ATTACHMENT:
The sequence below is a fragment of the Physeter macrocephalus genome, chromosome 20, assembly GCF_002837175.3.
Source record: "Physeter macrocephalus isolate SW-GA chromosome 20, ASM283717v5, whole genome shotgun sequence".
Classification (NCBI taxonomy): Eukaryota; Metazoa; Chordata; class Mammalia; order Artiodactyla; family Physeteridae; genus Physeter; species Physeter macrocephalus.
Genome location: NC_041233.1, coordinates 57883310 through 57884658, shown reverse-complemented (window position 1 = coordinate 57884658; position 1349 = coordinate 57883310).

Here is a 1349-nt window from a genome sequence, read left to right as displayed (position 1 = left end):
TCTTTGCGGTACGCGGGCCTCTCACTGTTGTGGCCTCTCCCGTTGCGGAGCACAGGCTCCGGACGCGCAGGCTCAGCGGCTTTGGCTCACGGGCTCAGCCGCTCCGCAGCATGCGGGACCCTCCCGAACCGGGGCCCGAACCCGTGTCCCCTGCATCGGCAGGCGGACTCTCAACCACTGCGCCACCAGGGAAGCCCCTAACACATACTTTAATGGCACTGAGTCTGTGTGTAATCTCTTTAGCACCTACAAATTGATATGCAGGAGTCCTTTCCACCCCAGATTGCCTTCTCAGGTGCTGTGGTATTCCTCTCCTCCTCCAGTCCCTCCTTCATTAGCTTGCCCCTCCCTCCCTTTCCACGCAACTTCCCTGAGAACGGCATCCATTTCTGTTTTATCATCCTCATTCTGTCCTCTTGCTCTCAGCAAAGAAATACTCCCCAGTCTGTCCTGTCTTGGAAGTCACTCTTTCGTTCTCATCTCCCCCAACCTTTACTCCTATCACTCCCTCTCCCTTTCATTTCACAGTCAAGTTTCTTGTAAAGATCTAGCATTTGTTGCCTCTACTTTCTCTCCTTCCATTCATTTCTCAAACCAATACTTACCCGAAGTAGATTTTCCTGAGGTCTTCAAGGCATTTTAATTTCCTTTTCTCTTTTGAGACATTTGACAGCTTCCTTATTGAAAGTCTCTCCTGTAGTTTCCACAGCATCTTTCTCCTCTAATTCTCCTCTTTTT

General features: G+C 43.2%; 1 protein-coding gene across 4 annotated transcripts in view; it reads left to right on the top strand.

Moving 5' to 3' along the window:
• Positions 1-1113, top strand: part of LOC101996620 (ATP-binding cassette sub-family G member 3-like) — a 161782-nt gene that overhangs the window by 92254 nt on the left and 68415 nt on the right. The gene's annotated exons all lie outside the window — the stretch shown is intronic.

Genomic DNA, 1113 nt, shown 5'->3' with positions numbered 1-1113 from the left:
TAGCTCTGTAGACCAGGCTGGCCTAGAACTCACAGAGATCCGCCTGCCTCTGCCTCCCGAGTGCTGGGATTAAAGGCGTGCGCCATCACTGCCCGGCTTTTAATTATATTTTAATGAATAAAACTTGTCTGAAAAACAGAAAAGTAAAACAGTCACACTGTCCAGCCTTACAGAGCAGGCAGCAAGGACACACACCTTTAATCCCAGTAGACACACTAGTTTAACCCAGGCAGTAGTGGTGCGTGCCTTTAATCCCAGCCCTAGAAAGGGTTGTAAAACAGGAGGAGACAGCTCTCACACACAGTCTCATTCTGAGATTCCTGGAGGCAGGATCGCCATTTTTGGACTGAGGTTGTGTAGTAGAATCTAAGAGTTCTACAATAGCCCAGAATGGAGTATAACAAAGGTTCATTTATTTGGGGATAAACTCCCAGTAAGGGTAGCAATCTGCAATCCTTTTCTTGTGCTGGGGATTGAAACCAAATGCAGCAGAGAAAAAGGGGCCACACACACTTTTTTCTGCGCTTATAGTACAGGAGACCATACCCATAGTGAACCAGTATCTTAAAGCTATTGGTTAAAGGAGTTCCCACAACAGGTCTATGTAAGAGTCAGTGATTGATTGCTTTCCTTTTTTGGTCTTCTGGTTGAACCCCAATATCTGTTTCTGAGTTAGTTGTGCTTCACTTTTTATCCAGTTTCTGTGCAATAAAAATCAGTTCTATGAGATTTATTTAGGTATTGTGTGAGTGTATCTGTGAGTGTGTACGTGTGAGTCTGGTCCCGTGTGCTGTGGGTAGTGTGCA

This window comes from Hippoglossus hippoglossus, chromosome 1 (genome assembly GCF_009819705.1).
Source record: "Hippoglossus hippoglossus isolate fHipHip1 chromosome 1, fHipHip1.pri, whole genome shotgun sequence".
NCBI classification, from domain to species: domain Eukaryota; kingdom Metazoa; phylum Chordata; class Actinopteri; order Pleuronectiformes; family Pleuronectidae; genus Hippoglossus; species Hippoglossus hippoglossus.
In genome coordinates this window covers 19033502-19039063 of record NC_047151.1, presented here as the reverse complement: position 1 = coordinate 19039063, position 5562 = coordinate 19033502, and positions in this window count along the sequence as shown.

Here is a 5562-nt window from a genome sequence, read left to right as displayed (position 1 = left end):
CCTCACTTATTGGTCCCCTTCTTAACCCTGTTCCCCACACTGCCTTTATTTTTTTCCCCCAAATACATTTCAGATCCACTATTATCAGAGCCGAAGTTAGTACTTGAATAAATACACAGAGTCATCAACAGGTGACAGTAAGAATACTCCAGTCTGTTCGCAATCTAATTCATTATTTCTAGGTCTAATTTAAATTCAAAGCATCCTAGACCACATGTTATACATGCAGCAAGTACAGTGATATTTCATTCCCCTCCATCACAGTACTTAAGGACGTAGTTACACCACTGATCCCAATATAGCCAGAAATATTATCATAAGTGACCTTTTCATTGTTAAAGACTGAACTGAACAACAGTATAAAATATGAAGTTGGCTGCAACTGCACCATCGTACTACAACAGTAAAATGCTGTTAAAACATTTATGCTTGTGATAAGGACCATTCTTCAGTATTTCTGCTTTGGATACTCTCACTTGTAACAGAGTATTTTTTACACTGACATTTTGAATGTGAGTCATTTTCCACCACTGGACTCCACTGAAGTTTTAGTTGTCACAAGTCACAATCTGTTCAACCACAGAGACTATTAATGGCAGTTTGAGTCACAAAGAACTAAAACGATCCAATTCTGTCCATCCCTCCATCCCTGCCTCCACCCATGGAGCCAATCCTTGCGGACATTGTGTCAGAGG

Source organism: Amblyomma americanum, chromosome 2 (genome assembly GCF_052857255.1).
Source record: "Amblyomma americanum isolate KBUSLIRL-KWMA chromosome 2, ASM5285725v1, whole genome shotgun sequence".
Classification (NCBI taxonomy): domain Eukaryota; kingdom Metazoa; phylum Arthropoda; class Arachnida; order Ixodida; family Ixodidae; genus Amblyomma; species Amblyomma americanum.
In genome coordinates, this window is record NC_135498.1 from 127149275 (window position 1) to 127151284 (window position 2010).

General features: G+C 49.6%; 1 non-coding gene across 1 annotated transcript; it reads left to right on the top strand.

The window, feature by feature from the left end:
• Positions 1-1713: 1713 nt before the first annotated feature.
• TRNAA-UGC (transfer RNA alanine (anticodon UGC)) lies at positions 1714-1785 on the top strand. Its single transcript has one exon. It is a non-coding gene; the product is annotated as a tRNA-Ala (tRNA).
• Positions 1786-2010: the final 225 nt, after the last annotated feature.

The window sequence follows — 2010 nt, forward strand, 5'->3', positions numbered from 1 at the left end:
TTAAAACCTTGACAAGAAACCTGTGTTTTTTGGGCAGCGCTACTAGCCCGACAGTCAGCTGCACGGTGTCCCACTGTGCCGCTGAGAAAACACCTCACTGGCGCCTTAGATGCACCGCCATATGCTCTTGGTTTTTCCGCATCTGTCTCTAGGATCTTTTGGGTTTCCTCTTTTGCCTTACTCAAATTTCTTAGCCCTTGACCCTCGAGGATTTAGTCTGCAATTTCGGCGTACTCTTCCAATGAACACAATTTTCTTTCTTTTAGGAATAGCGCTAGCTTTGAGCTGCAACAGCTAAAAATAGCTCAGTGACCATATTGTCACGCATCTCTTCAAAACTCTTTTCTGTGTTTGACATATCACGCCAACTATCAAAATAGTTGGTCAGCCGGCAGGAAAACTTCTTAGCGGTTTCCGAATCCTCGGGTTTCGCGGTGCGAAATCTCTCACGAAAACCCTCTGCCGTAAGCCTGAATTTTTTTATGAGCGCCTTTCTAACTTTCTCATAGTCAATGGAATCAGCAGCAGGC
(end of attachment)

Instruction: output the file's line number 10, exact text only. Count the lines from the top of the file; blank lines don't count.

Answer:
Genomic DNA, 1113 nt, shown 5'->3' with positions numbered 1-1113 from the left: